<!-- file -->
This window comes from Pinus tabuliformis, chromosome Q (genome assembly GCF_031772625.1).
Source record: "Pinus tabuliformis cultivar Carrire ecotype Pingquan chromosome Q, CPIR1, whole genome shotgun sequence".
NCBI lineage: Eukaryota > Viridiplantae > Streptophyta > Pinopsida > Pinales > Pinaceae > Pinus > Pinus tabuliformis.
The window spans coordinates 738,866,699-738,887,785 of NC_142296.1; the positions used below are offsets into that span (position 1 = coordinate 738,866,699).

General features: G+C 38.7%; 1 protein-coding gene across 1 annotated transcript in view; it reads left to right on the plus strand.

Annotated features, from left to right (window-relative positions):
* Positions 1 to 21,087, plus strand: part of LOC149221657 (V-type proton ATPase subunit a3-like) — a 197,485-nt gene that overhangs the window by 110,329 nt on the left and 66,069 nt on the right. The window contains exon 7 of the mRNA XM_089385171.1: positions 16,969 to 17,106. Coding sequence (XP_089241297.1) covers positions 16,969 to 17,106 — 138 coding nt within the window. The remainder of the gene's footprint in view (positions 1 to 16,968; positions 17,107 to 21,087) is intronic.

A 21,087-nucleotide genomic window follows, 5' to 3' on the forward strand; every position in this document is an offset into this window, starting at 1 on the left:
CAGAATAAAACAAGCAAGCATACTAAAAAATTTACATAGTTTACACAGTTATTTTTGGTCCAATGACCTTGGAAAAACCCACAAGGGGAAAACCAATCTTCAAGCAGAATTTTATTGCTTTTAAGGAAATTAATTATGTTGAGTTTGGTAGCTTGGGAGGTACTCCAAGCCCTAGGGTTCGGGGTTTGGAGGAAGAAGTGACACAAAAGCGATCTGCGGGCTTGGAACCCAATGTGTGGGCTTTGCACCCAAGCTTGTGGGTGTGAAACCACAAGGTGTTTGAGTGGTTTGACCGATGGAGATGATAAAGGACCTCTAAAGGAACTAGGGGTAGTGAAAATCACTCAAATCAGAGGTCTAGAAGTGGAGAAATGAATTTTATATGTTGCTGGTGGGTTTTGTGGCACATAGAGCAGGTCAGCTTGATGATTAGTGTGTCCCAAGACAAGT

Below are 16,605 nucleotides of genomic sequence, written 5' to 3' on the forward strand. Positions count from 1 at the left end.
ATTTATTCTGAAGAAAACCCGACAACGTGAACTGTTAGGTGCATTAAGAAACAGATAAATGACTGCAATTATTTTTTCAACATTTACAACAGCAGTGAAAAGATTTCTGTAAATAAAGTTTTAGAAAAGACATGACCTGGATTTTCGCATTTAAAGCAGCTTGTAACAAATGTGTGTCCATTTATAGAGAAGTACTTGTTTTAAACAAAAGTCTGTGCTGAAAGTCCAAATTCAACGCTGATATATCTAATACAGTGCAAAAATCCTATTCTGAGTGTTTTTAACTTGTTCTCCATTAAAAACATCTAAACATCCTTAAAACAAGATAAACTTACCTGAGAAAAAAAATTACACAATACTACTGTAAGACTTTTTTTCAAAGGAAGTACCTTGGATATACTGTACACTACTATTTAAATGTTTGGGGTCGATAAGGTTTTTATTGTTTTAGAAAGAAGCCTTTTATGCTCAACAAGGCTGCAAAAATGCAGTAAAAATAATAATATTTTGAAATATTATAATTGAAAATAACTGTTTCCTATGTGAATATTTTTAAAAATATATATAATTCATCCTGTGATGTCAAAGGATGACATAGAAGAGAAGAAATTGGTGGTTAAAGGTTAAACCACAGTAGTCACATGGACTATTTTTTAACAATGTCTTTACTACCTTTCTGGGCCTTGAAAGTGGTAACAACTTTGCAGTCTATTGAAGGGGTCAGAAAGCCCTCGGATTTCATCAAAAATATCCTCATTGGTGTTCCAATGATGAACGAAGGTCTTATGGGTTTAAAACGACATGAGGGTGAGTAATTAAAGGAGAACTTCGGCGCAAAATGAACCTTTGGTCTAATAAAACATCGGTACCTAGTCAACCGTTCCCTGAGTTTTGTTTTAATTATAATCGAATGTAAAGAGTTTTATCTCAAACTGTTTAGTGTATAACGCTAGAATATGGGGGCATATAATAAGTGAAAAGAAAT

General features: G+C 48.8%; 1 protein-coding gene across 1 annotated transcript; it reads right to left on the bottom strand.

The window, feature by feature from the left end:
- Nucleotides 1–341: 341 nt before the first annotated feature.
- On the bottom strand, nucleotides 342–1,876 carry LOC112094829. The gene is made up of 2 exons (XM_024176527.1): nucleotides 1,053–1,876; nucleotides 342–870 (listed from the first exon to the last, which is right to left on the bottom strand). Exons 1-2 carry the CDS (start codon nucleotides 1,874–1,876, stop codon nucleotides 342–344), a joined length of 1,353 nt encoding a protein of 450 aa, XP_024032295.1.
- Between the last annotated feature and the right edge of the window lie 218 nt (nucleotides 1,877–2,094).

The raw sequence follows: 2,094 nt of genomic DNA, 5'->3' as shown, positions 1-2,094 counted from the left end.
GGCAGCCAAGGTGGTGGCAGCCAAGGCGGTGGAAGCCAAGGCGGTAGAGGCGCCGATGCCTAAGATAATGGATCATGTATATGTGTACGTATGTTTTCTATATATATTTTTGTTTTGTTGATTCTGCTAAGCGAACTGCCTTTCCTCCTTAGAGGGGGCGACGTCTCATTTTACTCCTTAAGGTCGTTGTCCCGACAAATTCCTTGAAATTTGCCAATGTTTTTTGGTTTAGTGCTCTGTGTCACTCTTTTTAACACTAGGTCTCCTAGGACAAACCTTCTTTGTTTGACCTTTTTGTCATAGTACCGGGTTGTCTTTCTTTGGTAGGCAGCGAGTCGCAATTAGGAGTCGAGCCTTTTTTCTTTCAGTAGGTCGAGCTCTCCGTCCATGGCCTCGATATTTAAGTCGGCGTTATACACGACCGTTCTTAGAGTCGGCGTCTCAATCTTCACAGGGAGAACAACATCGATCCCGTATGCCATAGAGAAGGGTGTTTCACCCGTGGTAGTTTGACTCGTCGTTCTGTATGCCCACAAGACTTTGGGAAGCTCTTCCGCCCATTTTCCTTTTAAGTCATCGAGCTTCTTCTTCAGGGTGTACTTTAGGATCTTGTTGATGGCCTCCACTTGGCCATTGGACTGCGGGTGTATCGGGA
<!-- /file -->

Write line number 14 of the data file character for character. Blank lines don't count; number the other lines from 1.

- Nucleotides 1–341: 341 nt before the first annotated feature.